Things you don't think about involve thinking. Take, for example, sleep.
Things you dont think about involve thinking. Take, for example, sleep. It may be akin to "garbage collection," Marvin Minsky says.
I cant remember having done an interview where I get to address love, consciousness and sleep at the same time.
Well, I dont know anything about sleep.
Well, you made a comment in one of your chapters about the activity of sleeping, which I thought was interesting, to think of sleep as an activity.
One theory of sleep is that there is general sleep and R.E.M. [rapid-eye movement] sleep, which is the stage where youre dreaming. It looks like that has some connection with long-term memory. If you deprive people of that kind of sleep, then they dont remember much the next day. There are various theories about that. Thats becoming the standard theory now.
But if sleep is an activity, and the activity is some kind of process that goes on, what is it? What is that process?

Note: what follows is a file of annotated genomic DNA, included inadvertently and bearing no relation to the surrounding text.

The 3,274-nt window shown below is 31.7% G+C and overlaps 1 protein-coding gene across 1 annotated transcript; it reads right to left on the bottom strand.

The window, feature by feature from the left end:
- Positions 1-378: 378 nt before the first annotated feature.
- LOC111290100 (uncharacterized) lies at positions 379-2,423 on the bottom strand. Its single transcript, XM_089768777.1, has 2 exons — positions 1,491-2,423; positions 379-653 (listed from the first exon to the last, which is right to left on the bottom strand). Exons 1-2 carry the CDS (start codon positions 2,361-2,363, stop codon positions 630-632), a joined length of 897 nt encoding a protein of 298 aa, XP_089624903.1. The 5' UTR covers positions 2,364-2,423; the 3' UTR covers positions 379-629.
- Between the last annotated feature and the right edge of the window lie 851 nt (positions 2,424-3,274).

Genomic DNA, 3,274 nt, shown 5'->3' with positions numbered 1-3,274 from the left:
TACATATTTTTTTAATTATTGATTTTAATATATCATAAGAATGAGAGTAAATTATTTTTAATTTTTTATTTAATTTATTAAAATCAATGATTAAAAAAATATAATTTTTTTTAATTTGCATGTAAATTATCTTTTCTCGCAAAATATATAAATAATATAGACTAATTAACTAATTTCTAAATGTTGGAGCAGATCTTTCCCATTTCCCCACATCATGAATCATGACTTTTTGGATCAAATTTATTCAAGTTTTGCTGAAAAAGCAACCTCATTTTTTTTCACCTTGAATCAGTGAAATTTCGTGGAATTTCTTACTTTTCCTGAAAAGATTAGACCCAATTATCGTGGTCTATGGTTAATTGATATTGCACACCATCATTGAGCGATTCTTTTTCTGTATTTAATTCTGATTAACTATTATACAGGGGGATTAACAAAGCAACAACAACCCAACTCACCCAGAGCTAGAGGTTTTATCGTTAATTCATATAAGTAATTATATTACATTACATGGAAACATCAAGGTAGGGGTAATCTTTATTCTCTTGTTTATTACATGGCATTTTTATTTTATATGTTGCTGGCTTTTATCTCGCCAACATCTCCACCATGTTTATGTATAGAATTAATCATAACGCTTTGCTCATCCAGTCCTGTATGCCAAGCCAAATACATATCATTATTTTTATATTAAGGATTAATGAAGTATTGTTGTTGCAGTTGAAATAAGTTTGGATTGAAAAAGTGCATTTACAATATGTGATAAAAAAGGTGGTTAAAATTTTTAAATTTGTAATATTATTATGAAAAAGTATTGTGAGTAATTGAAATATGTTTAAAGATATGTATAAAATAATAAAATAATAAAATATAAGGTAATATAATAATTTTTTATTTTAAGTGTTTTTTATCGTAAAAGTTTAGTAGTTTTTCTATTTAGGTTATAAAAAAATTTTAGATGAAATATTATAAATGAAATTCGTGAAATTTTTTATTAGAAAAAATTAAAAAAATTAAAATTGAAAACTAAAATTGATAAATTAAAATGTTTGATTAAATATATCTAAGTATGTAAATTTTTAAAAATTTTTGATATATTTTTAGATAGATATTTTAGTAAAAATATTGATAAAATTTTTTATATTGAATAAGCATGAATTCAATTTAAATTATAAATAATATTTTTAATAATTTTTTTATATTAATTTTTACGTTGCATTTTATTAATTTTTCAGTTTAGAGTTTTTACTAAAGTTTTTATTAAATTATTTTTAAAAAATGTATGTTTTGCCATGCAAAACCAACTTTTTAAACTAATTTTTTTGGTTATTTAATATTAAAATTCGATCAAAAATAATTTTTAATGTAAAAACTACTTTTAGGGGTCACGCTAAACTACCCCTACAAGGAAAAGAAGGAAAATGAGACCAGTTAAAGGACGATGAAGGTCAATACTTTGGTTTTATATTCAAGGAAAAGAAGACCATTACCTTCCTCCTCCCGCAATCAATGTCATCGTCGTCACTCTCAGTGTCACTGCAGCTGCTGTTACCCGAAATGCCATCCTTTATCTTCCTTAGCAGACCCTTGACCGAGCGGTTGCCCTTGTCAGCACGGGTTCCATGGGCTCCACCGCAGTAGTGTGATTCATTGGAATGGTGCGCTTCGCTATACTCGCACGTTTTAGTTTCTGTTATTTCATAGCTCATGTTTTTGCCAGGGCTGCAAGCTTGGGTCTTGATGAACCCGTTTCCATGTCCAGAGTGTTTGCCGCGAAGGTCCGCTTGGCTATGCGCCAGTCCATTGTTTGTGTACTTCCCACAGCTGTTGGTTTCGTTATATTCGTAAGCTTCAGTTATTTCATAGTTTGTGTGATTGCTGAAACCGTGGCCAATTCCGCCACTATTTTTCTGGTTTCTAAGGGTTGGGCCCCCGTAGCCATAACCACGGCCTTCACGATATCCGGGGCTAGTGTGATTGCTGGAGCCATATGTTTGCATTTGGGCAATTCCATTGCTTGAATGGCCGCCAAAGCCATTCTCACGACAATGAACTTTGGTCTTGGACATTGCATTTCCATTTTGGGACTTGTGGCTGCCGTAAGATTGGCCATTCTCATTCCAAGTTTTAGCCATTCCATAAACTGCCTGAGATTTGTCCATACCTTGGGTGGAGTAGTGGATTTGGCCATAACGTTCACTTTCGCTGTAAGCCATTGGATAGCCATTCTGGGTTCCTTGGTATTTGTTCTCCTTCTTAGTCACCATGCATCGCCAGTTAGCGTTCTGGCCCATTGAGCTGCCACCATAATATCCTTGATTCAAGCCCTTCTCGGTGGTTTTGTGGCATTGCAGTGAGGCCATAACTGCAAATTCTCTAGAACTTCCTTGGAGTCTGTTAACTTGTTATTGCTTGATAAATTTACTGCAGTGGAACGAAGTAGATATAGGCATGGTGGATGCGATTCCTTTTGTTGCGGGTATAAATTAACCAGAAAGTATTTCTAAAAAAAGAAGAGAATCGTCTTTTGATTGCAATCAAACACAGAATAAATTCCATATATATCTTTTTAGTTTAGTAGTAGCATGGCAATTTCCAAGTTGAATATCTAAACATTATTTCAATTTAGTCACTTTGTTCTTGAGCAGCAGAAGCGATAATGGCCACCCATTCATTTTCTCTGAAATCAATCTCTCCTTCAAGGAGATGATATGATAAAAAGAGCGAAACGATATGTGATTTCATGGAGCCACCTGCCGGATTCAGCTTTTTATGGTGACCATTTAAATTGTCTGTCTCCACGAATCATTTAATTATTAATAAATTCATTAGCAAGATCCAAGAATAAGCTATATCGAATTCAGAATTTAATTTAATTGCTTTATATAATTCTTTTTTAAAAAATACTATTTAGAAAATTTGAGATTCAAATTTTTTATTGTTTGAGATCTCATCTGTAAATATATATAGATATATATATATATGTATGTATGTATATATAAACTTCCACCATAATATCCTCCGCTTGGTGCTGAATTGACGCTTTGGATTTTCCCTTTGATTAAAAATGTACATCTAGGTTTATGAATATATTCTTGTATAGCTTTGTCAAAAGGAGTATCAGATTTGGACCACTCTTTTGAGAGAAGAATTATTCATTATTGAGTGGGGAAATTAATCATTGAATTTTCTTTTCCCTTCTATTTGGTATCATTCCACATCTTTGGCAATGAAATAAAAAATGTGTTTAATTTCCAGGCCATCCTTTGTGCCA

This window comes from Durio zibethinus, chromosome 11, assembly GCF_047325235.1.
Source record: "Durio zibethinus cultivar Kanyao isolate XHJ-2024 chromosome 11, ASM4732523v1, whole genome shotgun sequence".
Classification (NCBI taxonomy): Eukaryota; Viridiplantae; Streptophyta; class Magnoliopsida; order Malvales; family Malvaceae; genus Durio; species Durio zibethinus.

It may be like garbage collection, where you have things in your memory but theyre not connected up to anything. The dream process may be some system that tries to find some meaning to little fragments and piece them together and make them into some kind of story. A lot of whats in the dream are wrong connections that get thrown away then.
That would be what a dream is, but how what is the process of actually sleeping? What actually happens when you go to sleep?
The process comes from the brain stem, and it goes through four or five stages. I havent paid much attention to the details of this, but there is a 50-year-old theory that you go through about four stages of turning stuff off. Virtually all the animals have these mechanisms. They dont have much to do with the mind, so those old theories were more like physiological theories that youre turning things off.
So there is no good mental theory of how this garbage collection works. There are a few papers and books on it, but the dust hasnt settled.
Editor-in-Chief email@example.com Tom was editor-in-chief of Interactive Week, from 1995 to 2000, leading a team that created the Internet industry's first newspaper and won numerous awards for the publication. He also has been an award-winning technology journalist for the Dallas Morning News and Fort Worth Star-Telegram. He is a graduate of the Harvard Business School and the University of Missouri School of Journalism.